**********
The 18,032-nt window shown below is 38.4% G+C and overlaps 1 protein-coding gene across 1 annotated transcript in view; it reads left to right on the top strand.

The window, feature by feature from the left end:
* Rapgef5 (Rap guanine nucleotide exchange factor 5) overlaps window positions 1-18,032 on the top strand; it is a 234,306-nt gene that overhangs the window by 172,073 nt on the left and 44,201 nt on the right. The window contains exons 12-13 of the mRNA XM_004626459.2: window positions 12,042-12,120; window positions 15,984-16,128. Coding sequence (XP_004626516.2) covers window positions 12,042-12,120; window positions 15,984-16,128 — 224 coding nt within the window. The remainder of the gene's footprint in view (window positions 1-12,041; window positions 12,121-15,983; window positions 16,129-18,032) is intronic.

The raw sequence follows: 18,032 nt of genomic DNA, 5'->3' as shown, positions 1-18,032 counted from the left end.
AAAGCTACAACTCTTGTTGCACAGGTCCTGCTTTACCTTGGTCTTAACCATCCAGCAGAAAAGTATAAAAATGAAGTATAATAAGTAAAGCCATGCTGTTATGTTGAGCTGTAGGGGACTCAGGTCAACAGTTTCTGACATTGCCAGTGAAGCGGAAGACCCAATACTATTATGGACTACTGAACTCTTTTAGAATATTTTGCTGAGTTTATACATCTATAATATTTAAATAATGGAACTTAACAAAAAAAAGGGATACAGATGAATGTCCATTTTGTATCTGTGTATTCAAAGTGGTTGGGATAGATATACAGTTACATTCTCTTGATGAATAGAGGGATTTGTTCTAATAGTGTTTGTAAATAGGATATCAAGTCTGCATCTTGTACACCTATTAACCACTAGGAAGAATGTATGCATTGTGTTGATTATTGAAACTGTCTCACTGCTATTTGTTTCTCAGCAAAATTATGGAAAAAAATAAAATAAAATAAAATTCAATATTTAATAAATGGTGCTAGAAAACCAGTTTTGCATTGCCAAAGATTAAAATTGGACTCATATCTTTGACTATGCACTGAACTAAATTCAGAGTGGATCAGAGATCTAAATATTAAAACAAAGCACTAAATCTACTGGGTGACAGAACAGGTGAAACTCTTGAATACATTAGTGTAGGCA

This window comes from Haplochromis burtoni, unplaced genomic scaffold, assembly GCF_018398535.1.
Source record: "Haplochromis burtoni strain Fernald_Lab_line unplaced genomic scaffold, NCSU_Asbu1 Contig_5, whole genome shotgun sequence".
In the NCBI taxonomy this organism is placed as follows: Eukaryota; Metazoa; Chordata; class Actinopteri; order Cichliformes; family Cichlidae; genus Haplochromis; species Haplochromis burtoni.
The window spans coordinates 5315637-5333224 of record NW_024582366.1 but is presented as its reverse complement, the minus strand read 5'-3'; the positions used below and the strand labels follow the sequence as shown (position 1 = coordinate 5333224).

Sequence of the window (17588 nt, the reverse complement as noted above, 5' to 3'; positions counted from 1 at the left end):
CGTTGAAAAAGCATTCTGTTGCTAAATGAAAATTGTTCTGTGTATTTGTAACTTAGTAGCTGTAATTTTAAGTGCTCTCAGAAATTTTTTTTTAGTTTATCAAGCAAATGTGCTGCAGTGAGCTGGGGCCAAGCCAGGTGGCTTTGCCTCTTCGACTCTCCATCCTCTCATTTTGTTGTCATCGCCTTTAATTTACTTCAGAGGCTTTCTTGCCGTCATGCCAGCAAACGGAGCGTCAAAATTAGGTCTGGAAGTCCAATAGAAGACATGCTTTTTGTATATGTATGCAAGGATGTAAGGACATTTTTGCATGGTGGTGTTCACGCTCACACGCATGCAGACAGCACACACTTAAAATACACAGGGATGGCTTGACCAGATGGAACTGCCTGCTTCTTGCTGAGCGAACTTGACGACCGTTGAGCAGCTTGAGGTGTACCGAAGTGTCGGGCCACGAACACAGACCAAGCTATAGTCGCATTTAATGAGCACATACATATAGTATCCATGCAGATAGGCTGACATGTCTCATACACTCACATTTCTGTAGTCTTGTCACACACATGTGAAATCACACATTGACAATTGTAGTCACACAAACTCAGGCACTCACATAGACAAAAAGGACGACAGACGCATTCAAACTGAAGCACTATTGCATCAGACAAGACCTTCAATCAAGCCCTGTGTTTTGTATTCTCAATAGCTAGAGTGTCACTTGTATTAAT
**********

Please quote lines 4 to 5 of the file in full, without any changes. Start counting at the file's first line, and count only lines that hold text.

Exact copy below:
The raw sequence follows: 18,032 nt of genomic DNA, 5'->3' as shown, positions 1-18,032 counted from the left end.
AAAGCTACAACTCTTGTTGCACAGGTCCTGCTTTACCTTGGTCTTAACCATCCAGCAGAAAAGTATAAAAATGAAGTATAATAAGTAAAGCCATGCTGTTATGTTGAGCTGTAGGGGACTCAGGTCAACAGTTTCTGACATTGCCAGTGAAGCGGAAGACCCAATACTATTATGGACTACTGAACTCTTTTAGAATATTTTGCTGAGTTTATACATCTATAATATTTAAATAATGGAACTTAACAAAAAAAAGGGATACAGATGAATGTCCATTTTGTATCTGTGTATTCAAAGTGGTTGGGATAGATATACAGTTACATTCTCTTGATGAATAGAGGGATTTGTTCTAATAGTGTTTGTAAATAGGATATCAAGTCTGCATCTTGTACACCTATTAACCACTAGGAAGAATGTATGCATTGTGTTGATTATTGAAACTGTCTCACTGCTATTTGTTTCTCAGCAAAATTATGGAAAAAAATAAAATAAAATAAAATTCAATATTTAATAAATGGTGCTAGAAAACCAGTTTTGCATTGCCAAAGATTAAAATTGGACTCATATCTTTGACTATGCACTGAACTAAATTCAGAGTGGATCAGAGATCTAAATATTAAAACAAAGCACTAAATCTACTGGGTGACAGAACAGGTGAAACTCTTGAATACATTAGTGTAGGCA